Prisoners of Sex

Colorado's costly program for violent teens was supposed to turn these girls around. Instead, they got turned out.

"We all had boyfriends," she says. "But Pene was the one who got caught."

The other girls weren't the only people concerned about Carsen-Tate's torrid romances. Her counselor, Sergeant Dwayne Evans, got on her case frequently about flirting with boys. But after a few months, around the time Carsen-Tate turned seventeen, Evans's attitude toward her changed, she says: "He was telling me how sexy I was, how great my ass looked."

One day Carsen-Tate had to get into a deserted classroom to work on the computer. Evans had the keys and agreed to escort her. Once they were alone, she says, Evans brushed up against her and "made it clear that there were things he could do for me."

Brett Amole

A YOS girl with a friend on staff could find life inside a lot easier to manage. The friend could bring in all kinds of forbidden treats -- hair gels and perms, for instance, or Sonic hamburgers and Good Times fries. More important, the friend might look the other way when it came to having boyfriends or other infractions that could otherwise get a girl bounced from the program.

Carsen-Tate considered all this. She thought about the six years she had to endure in YOS and the 32 years she was facing if she failed. At some point, Evans's suggestion that he could help her out was no longer just an idea. "We had sex right there in that classroom," she says.

Although she denied the relationship when investigators first questioned her about it, Carsen-Tate would later claim that she had sex with Dwayne Evans at least fifty times during her stay at YOS -- in classrooms, bathrooms, on office desks, you name it. Toward the end, she says, Evans was even unlocking doors so a couple of her boyfriends could have conjugal visits with her.

Even if Carsen-Tate had been inclined to report the arrangement, she doubts any of the staff would have taken her seriously. "Evans had status over us and among the staff," she says. "With the trouble I'd been in, they wouldn't have believed me. They would have just said, 'No, she's just a little gang thug bitch off the street. She's not trustworthy.'"

Evans has denied having a sexual relationship with Carsen-Tate. But she insists it was common knowledge among the YOS residents. "Every black resident knew about it," she says. "For me staying in the program, it was worth it."

Jiron says Carsen-Tate made little effort to conceal the relationship: "I didn't believe it at first, but she was getting all this candy. Evans would give her big bags of Hershey's Kisses.

"She'd say she had to get schoolbooks and go upstairs, and she'd be gone for an hour. I eventually asked what she was doing, and she told me. But she didn't make it sound like she was being forced."

Pene Carsen-Tate's first boyfriend in YOS whispered to her that if he caught her even talking to another guy, they were going to have some issues over that. When she got out, he added, he was going to keep her on a dog leash.

Despite such tender sentiments, the relationship was a tense and unhappy one. The boy had several fist-clenching confrontations with other residents, boys he suspected of trying to make time with his girl or friends of Carsen-Tate's who didn't like the way he was treating her. In August 2000, after Carsen-Tate had been in the program almost a year, the affair resulted in a rumble in the yard that one senior staffer described as "probably the most serious resident incident" he'd ever witnessed at YOS.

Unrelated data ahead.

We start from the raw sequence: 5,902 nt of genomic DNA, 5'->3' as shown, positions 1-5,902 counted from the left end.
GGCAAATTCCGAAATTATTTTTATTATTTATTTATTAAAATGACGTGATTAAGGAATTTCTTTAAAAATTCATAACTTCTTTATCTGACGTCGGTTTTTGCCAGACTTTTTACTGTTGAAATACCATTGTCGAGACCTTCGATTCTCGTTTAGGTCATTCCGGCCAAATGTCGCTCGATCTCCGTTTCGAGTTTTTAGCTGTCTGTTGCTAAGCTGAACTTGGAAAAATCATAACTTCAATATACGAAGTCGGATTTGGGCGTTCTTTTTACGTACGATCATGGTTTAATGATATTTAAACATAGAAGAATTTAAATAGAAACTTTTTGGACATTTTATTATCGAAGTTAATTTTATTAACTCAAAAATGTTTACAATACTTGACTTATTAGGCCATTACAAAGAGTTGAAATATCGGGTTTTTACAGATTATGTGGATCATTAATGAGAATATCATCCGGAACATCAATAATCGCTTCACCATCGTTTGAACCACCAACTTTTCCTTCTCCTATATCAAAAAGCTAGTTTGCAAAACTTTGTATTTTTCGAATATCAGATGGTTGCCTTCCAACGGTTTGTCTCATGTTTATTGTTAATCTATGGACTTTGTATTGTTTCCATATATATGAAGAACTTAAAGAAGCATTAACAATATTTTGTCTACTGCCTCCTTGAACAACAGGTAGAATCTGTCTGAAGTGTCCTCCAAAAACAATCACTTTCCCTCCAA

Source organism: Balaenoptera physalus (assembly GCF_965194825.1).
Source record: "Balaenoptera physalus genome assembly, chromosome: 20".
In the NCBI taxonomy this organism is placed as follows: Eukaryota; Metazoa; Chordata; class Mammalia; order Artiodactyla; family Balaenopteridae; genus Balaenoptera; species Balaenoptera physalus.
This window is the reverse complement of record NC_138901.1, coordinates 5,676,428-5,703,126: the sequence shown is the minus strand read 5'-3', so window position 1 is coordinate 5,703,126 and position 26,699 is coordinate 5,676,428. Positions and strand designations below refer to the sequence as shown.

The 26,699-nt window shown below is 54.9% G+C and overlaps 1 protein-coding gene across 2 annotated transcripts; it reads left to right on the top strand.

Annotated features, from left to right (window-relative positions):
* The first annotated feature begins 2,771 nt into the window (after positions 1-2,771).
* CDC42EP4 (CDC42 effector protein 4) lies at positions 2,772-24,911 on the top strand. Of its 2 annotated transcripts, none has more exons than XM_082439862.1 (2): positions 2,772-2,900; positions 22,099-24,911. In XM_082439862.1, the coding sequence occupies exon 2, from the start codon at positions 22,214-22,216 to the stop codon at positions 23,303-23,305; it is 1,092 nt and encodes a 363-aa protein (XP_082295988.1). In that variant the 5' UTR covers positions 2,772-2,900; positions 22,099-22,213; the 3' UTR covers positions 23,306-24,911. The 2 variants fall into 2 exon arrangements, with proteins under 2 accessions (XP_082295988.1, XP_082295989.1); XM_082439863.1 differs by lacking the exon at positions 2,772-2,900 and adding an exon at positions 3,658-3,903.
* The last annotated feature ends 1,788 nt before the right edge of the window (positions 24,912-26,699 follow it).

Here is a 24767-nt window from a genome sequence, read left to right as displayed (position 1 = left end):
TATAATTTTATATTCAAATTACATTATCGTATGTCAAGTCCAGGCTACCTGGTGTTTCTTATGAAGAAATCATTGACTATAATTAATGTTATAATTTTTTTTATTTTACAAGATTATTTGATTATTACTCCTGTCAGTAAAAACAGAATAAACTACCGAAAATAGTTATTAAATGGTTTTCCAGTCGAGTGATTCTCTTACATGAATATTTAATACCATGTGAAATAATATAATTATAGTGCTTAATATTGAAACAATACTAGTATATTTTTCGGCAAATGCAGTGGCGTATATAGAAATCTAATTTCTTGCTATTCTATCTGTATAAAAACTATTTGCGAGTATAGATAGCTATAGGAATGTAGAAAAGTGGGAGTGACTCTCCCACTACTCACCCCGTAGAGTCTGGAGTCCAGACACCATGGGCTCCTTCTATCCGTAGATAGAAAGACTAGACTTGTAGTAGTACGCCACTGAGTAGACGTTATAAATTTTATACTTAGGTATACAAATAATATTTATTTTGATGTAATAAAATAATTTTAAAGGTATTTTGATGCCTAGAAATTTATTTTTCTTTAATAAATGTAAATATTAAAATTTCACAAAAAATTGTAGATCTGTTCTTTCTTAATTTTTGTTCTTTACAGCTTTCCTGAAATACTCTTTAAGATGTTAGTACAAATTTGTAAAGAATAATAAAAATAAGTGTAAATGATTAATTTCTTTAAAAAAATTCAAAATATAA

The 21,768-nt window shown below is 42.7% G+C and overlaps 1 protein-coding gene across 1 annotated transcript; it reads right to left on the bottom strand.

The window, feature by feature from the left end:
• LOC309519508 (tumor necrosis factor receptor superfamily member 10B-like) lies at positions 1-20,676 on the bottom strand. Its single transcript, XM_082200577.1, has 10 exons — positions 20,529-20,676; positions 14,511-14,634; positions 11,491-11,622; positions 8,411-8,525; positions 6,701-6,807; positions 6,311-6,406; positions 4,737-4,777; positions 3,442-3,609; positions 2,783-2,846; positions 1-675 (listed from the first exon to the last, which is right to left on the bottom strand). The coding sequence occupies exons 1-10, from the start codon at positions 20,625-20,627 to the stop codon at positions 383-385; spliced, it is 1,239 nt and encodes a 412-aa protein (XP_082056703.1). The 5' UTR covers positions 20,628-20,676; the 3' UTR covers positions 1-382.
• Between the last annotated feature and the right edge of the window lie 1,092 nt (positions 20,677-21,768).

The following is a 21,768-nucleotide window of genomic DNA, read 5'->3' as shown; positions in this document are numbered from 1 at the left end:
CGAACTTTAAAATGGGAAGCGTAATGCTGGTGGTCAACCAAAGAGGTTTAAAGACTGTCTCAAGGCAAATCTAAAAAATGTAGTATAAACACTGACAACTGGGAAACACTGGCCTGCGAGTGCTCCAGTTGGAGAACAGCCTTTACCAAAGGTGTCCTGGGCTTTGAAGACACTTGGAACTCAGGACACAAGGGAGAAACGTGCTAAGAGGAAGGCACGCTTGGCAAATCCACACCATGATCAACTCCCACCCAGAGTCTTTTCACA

That day a young man named Micah, who'd known Carsen-Tate before she arrived at YOS, approached her boyfriend with the intention of "advocating for Pene's honor," as one attorney would later put it. The two teens had exchanged blows before, and the boyfriend's response to Micah's latest overture was to grab a brick and smash it into his face, knocking out several teeth. Other combatants -- accounts range from three to a dozen -- soon joined the fray. With many other inmates milling on the grounds, the situation had the potential to turn into a full-scale riot, and dozens of guards were quickly summoned to the scene.

Micah and the boyfriend were thrown in the hole. Neither one was cast out of the program, but there was talk about charging Carsen-Tate, who was regarded as the instigator of the whole mess, with the serious offense of "advocating facility disruption." Nothing came of it; still, the incident alarmed many officers, and over the next few months, they pushed to revoke Carsen-Tate from YOS.

"They said I had a sense of control over other inmates, and for them to succeed, I must fail," she says. "I was a security risk because boys were fighting over me, male staff were hitting on me, looking at my ass, looking down my shirt. They didn't like me there from the get-go."

In fact, Carsen-Tate had the disconcerting habit of admitting to carrying on with boys whenever she was confronted about her activities. She even tried to report the ones who hurt her -- protectors turned tormentors -- to no avail. (One entry in her file reads: "Refused to perform oral sex. Got a black eye.") But her disciplinary record also included numerous writeups for other kinds of infractions, including refusing to take her medications, unauthorized use of phone privileges, and threats to staff.

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